"Democracy is the best revenge." These words of slain former Prime Minister Benazir Bhutto must have reverberated in the minds of millions of Pakistanis today, as Pakistan took its first steps toward the true democracy that General Pervez Musharraf promised over eight years ago but could not deliver. The National Assembly elected Syed Yousaf Raza Gillani of the Pakistan Peoples’ Party Prime Minister with an overwhelming 2/3rds majority of 264 votes. His opponent, Pervez Elahi of Musharraf’s supporting Pakistan Muslim League Q Group garnered only 42 votes. Significantly, the first executive order of the new Prime Minister was the release of the 60 judges, including the Chief Justice Iftikhar Mohammed Chaudhry, from house arrest. A host of lawyers and members of civil society marked their new freedom this evening with an impromptu procession to the former Chief Justice’s home where they raised the Pakistan flag. Standing with him on the balcony as this scene unfolded were fellow Justice Tariq Mahmood and the President of the Supreme Court Bar Association, Aitzaz Ahsan, who led the lawyers’ movement against Musharraf. This flag that had been removed when Musharraf dismissed and incarcerated the Chief Justice through an executive order as the Chief of Army Staff on November 3, 2007. He later had this extra-constitutional order validated by his self-appointed Supreme Court.

Today Prime Minister Gillani promised to restore supremacy to parliament, ending the ersatz presidential system that Musharraf had introduced in Pakistan in contravention of its constitution. Gillani also promised to restore the judiciary to its rightful place. Against this background, a report emerged that Deputy Secretary of State John Negroponte will be visiting Pakistan tomorrow to meet with Musharraf. Might it not make sense for the United States administration to finally recognize that power is shifting in Pakistan to parliament and that the presidency will need to return to its titular role without the power to make decisions on behalf of the people of Pakistan? If so, Negroponte’s first call should be on the Prime Minister. And tempting though it may be, he should avoid trying to sweep the army chief, General Ashfaq Parvez Kayani, into the US’ stifling embrace. Kayani has promised to take the army back to its professional roots and away from politics. The US needs to stop trying to portray Kayani as a special friend of America. The US now should let the leaders of Pakistan act on behalf of Pakistan. This political change of today may also provide Kayani an opportunity to make his own changes in the army’s high command that Musharraf had stuffed with his favorites before handing over to Kayani last November.

The election of the Prime Minister marked some huge landmarks in Pakistani politics: first, this is the first time that the PPP has a Prime Minister who is not a Bhutto. Indeed, for the first time, the PPP has a Prime Minister from the Punjab, a key province in Pakistan’s polity. Significantly, Gillani is from Southern Punjab, an area that borders Bhutto’s native Sindh province. Second, for the first time, the leaders of the major two political parties in the coalition government, the PPP and the Pakistan Muslim League N Group are not sitting in parliament nor heading the government. Both Asif Ali Zardari, the co-chair of the PPP and Mian Muhammad Nawaz Sharif of the PML N will run their party’s affairs outside the national assembly. Meanwhile an isolated and seriously wounded Musharraf watched these developments from Army House, lacking direct command of the army, previously his sole "vote bank." Moreover, he has no meaningful political support in the national assembly, as today’s vote attested. His extra-legal steps of the past one year are now subject to challenge and risk being overturned by the new coalition government, with its two-thirds majority. Even the PML Q’s majority coalition in the upper house, the Senate, risks being depleted now in the wave of change that emerged from the lower house today and may be unable to block any constitutional changes passsed by the lower house.

In the flush of victory, the Pakistan Peoples’ Party of Bhutto and its coalition partners should pause to take stock of the enormous challenges they face in trying to dismantle eight years of autocratic rule. They will need to hold the coalition together, as individual party objectives clash. Both Sharif and Zardari will have to strongly resist the temptation to call all shots and allow the new Prime Minister to manage the business of government. As a start, the new government could set the tone for its tenure by keeping to a small cabinet rather than the 70 member cabinet of the previous regime that allowed all coalition partners and party factions in parliament to be bought off with ministries.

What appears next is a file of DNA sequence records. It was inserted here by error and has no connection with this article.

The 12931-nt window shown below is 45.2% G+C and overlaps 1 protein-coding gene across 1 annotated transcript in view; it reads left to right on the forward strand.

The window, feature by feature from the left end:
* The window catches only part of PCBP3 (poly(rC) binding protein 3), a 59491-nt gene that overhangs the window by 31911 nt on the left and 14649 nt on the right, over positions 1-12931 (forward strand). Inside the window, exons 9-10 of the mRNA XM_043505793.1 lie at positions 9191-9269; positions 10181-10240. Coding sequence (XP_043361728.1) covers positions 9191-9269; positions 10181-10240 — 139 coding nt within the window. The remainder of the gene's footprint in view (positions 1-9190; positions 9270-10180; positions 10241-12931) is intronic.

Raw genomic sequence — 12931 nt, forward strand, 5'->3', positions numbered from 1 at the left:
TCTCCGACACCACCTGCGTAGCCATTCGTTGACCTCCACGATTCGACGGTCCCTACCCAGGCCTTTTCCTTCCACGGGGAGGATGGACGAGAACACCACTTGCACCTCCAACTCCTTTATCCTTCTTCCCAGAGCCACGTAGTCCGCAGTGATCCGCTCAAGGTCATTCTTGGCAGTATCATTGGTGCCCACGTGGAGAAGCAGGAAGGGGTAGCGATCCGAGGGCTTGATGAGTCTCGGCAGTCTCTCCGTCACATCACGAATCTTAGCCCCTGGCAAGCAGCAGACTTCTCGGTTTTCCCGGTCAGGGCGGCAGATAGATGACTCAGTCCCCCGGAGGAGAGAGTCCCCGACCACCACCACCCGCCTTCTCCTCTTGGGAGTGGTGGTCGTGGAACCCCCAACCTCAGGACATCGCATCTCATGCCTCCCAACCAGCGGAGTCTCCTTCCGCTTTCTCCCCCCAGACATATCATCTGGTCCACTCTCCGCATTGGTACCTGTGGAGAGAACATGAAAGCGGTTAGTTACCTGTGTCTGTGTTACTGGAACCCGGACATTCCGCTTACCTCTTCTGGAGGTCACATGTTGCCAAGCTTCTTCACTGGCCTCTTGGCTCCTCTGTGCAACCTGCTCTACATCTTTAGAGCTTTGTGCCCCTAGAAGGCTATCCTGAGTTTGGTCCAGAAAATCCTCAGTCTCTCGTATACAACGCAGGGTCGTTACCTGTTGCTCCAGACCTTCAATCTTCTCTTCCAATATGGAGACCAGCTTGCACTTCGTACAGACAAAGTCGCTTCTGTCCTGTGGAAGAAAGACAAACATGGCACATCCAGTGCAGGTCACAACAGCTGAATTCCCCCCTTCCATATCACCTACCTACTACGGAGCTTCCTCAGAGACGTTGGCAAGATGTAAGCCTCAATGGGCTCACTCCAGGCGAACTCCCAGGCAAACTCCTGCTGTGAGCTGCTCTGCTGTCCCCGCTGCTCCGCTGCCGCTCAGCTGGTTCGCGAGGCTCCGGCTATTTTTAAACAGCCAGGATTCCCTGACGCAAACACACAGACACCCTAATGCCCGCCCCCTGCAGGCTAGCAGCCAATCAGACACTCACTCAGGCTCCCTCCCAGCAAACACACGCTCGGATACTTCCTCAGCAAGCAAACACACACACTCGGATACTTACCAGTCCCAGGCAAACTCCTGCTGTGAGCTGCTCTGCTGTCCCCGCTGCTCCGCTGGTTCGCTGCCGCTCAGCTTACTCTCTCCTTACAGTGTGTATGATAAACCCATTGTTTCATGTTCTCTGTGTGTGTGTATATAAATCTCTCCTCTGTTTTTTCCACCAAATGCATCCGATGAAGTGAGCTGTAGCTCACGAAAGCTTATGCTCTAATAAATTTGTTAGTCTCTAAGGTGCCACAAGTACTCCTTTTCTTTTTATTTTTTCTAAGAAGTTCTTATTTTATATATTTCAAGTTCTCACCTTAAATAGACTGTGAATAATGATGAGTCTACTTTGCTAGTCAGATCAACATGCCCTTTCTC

The other major challenge will be to avoid repeating the past politics of spoils and cronyism that created disillusionment among the population and eventually allowed the army to reassert itself as the key political player on the scene. Restoring the political system should be the first priority. Another major issue will be the restoration of balance to the economy that has had imbalanced growth and recently saw a resurgence of inflation and shortages of key staples and energy. Though it may be tempting for the new government to destroy the local governments that Musharraf’s regime introduced, it may be in the longer term interest of the new government to strengthen these local institutions by giving them greater fiscal and financial autonomy, something that the previous regime resisted. Bringing government closer to the people can only be good for governance. If there are any failures, the independent media in Pakistan with their new-found freedoms will pose sharp challenges to any government n Pakistan today.

Finally, on the security front, the government will need to seriously study and take over the fight against militancy in Pakistan to attack its root causes. It will need to work with the military in this regard to ensure that there is a proper balance between politico-economic measures and military actions in the border region where Al Qaeda and the homegrown Taliban now threaten Pakistan’s stability. Short-term salves and deals will not do the trick. Indeed, the amalgamation of the Federally Administered Tribal Areas into Pakistan proper may need to be put on the fast track. And, the new government will need to carry forward the initiatives that Musharraf launched to normalize relations with India, to reduce the defence burden on Pakistan’s economy, and to allow it to divert resources toward education and health. Some 50 million of Pakistan’s children have slipped through the education net, according to estimates by leading economist Parvez Hasan. The new government will have to turn back this dismal tide.

Pakistan has to play catch up economically and politically. Parliamentary democracy offers it a great chance. Will the politicians live up to these challenges? The time for celebration will be short. And, as the new government will no doubt discover, the time to get the country back on track may also be too short.

Published on The Huffington Post 24 March 2008